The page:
Frugal

Is BrocanteHome about frugality? Oh, Gosh, No!

How can it be, when I’m telling you to slip tiny little treats into your basket everytime you pass a shop?

To me, the very notion of frugality is a curious one: are there really people out there being mean with themselves, even when they don’t have to? Does frugality remain a way of life for some people even when they’ve got money growing on tree’s in the back garden? I can’t get my head round it.

BrocanteHome is about living life as scrumptiously as you can manage on your household income. It is about re-thinking every tiny detail of everyday and re-inventing it so that the mundanities of life become the rituals that sustain us. It  is about making life lovely however many pennies you may or may not have…

Just to make myself clear, lets talk about soap: I want washing your hands to be a delicious experience three or four times a day; I want you to look forward to something this boring because your sink is sparkly clean, there is a gorgeous towel next to the sink, freshly laundered and crisply ironed and the scent of your soap on your hands makes you smile half an hour later.

Now if I was of a frugal nature, I would tell you to save all the little odds and sods of soap you usually throw away, boil them all together and reshape them into something that doesn’t bear thinking about and ta-da, there you have a new block of soap…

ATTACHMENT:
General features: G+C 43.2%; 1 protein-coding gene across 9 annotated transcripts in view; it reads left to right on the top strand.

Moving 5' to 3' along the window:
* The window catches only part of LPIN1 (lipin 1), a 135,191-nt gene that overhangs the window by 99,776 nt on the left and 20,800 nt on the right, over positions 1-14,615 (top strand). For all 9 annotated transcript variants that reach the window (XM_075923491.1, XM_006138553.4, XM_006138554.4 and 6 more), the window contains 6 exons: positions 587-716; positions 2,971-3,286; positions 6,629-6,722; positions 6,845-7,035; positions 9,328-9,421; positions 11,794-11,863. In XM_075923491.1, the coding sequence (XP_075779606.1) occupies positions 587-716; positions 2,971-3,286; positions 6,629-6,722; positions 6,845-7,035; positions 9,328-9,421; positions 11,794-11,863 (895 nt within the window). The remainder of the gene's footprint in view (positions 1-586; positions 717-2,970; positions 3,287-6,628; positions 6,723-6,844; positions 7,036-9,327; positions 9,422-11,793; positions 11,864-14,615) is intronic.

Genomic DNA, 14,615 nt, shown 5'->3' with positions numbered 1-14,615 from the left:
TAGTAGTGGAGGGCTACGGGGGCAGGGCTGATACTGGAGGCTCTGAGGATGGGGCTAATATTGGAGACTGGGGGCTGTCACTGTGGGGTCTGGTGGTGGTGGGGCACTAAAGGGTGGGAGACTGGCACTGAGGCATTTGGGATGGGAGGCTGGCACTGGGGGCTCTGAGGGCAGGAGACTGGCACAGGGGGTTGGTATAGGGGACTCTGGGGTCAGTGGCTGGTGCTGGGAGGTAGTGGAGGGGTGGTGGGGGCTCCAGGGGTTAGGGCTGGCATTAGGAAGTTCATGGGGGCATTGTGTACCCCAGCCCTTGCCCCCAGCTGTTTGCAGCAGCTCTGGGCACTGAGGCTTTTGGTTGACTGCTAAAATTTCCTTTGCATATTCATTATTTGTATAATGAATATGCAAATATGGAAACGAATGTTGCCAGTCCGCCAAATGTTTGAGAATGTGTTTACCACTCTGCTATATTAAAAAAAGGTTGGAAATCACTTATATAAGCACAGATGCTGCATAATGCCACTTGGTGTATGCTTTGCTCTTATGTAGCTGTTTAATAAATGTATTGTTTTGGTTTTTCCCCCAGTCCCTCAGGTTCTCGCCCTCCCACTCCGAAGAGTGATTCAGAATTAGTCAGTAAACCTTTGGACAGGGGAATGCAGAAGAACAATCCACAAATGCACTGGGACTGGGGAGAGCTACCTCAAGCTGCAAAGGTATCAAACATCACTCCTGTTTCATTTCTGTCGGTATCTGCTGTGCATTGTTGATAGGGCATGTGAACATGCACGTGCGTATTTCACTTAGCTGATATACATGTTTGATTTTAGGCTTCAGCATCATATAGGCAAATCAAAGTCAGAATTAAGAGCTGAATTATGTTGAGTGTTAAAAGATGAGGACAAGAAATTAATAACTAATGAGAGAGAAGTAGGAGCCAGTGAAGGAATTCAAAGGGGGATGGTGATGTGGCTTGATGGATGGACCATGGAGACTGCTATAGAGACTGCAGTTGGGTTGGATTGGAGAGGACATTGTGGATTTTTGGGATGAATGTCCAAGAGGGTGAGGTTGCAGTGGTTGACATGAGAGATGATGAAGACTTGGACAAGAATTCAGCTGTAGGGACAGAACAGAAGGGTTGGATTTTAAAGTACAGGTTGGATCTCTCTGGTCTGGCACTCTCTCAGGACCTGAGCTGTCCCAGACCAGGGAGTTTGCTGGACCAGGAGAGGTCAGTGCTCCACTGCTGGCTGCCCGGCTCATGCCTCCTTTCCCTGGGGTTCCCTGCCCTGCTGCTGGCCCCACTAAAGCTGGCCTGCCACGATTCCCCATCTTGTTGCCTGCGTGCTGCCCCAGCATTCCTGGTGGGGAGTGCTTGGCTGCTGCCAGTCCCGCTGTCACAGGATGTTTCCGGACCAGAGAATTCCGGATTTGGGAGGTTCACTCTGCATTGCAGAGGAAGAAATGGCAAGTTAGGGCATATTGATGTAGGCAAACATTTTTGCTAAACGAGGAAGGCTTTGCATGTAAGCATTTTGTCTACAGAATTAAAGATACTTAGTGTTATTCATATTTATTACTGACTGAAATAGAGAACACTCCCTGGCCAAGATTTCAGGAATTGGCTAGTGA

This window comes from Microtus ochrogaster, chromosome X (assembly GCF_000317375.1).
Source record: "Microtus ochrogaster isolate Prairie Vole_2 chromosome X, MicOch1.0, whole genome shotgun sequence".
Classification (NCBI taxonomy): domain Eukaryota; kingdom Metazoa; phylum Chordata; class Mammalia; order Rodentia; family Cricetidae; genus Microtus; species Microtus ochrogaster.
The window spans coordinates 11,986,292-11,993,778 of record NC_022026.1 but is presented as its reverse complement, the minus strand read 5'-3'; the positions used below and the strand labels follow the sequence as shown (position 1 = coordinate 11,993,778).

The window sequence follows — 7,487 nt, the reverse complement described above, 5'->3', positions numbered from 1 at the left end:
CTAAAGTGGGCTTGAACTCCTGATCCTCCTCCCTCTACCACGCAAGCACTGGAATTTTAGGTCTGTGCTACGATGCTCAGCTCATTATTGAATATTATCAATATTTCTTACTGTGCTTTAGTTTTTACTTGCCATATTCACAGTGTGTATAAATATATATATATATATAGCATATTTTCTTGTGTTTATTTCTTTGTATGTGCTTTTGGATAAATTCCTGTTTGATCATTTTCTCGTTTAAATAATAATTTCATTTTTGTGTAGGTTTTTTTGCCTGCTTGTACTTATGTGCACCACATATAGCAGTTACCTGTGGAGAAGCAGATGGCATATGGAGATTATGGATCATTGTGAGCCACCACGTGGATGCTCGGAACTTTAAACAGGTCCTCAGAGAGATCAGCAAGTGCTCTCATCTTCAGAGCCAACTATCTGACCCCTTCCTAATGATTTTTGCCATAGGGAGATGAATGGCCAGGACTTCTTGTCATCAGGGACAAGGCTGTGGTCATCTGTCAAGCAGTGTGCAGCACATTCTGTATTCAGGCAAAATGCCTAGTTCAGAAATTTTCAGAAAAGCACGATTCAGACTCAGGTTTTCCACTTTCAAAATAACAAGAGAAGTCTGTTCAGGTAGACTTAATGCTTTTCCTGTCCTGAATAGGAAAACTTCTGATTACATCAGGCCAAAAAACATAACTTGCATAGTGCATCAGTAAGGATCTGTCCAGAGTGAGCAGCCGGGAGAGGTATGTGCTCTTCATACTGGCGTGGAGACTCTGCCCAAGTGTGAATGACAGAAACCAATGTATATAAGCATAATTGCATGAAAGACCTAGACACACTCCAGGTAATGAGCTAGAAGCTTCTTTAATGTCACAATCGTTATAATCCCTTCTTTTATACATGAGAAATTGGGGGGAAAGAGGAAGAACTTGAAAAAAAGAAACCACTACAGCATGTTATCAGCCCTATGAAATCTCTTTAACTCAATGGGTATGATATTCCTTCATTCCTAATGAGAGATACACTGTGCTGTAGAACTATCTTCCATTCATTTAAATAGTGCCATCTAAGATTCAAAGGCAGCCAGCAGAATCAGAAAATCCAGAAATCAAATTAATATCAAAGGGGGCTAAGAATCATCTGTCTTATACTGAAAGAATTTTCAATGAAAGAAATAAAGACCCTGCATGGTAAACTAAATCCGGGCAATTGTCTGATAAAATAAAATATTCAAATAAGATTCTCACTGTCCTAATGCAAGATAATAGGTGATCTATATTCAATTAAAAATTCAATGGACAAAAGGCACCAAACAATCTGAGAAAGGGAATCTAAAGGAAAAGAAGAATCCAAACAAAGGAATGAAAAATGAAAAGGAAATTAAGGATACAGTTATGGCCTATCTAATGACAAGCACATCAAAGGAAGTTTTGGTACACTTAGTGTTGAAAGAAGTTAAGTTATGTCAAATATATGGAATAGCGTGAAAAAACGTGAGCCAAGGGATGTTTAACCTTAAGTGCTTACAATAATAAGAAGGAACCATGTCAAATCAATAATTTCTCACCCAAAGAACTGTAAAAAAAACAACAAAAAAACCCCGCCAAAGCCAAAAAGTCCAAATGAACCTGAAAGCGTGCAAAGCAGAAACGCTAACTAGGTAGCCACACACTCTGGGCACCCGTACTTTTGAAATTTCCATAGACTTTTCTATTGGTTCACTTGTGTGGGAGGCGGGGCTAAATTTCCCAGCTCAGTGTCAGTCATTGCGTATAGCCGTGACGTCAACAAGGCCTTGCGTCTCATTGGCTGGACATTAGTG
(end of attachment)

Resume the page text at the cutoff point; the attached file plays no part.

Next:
But lucky for you, I am not frugal in the traditional sense, because what I  would prefer you to do, is remove that extra packet of biscuits you bought for the kids and replace it with a bar of Pears Soap, because it reminds you of being a little girl (when you spent a lot of time staring into the mirror, lathering soap into your delicate skin in circles and pretending you were in the advert), or abandon the supermarket altogether and take yourself into a boutique and choose a tiny bar of Fench violet soap that will look pretty and forever after remind you of the day that you mattered so much that you bought the soap and then nipped next door and bought a tiny little posie of flowers to pop into a jamjar and place on the shelf above the sink…

I think that what I am trying to say is that this is not necesarily about spending money; it is about re-ordering your priorities so that alongside all the boring things we have to do and buy, there are a few precious little treats mixed in to make the ride worthwhile.

There is nothing worthy about deprivation for the sake of it.